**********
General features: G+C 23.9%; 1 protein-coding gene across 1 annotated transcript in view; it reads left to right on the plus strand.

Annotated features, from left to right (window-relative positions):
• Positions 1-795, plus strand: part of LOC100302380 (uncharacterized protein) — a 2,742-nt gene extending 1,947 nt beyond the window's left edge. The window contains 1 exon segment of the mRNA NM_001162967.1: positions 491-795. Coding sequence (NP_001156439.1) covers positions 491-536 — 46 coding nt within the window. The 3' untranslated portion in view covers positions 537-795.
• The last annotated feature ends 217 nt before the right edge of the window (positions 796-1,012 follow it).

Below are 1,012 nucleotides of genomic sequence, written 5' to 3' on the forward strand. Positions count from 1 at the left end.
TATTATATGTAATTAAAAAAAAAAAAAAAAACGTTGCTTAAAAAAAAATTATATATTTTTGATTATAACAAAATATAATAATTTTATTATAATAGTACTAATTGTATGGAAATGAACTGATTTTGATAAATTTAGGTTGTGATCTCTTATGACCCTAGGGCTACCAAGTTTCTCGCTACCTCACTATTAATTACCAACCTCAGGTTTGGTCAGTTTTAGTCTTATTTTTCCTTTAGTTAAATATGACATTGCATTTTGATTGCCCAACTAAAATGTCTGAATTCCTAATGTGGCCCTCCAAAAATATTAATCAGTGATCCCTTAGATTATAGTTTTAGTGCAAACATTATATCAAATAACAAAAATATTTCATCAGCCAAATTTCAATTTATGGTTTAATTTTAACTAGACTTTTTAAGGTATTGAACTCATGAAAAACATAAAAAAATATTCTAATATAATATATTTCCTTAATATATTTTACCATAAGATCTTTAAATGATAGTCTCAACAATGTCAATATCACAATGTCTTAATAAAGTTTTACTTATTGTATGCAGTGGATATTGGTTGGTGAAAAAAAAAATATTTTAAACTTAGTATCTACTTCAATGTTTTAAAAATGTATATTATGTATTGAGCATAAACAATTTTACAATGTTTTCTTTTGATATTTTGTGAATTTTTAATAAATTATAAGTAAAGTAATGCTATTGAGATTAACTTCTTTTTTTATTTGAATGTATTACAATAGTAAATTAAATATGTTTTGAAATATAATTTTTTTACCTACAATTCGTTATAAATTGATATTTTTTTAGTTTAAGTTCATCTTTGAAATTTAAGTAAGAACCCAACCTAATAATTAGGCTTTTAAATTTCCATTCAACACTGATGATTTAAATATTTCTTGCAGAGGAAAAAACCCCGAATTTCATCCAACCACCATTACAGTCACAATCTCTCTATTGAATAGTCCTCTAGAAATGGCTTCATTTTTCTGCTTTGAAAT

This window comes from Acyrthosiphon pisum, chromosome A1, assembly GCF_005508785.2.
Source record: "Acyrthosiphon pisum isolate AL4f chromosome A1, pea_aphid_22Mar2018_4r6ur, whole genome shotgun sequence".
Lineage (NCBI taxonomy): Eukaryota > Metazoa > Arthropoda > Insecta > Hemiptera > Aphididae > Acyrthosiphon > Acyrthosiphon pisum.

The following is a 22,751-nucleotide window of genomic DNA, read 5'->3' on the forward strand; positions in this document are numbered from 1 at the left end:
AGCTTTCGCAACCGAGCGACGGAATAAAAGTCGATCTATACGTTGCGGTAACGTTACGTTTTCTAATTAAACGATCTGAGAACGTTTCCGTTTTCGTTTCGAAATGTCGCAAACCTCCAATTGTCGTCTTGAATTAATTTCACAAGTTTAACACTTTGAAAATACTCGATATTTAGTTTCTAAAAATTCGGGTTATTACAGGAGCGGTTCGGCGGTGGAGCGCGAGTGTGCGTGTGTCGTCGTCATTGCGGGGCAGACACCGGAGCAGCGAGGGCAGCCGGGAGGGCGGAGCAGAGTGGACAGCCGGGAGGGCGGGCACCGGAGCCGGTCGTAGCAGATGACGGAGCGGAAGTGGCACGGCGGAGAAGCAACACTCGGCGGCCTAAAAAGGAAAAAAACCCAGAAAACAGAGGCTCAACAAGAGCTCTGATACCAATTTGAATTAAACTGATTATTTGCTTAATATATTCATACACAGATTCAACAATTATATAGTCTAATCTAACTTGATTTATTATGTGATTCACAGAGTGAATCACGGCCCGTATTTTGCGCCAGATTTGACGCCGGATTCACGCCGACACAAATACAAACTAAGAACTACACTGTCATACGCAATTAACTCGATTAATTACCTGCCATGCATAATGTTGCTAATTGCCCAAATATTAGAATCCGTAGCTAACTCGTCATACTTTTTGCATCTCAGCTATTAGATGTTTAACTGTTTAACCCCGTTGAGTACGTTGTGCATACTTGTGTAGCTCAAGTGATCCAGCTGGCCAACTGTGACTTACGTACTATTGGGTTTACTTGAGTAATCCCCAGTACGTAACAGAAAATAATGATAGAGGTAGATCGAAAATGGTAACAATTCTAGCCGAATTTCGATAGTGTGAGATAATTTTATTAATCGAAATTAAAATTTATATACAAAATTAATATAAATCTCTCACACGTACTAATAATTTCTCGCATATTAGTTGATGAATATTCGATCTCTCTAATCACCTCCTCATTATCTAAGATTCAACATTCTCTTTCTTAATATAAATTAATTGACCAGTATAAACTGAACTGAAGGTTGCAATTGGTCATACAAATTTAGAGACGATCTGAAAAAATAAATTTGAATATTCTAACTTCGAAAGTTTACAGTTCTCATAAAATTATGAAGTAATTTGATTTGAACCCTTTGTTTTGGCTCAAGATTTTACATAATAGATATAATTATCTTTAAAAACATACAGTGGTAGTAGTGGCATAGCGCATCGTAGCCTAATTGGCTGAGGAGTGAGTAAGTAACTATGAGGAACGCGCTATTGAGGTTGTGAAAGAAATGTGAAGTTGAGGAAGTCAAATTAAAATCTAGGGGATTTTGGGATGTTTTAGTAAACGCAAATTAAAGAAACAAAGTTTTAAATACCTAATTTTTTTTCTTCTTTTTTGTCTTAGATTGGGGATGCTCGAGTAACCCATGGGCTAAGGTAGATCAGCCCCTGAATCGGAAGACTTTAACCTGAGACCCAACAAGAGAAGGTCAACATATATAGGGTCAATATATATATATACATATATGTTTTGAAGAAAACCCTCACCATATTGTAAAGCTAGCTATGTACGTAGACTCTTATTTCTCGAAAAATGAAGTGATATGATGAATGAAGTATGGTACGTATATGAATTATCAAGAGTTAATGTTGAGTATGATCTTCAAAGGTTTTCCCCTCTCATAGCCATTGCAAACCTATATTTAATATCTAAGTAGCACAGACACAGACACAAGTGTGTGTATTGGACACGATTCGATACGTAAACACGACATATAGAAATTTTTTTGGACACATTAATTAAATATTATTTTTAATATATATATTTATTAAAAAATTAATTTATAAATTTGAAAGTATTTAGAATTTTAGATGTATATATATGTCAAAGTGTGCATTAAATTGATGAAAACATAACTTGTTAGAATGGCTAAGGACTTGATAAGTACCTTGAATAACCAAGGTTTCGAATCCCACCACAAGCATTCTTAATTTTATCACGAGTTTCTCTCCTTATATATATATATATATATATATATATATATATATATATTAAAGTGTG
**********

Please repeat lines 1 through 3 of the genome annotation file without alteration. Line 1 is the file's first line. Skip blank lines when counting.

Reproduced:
General features: G+C 23.9%; 1 protein-coding gene across 1 annotated transcript in view; it reads left to right on the plus strand.

Annotated features, from left to right (window-relative positions):
• Positions 1-795, plus strand: part of LOC100302380 (uncharacterized protein) — a 2,742-nt gene extending 1,947 nt beyond the window's left edge. The window contains 1 exon segment of the mRNA NM_001162967.1: positions 491-795. Coding sequence (NP_001156439.1) covers positions 491-536 — 46 coding nt within the window. The 3' untranslated portion in view covers positions 537-795.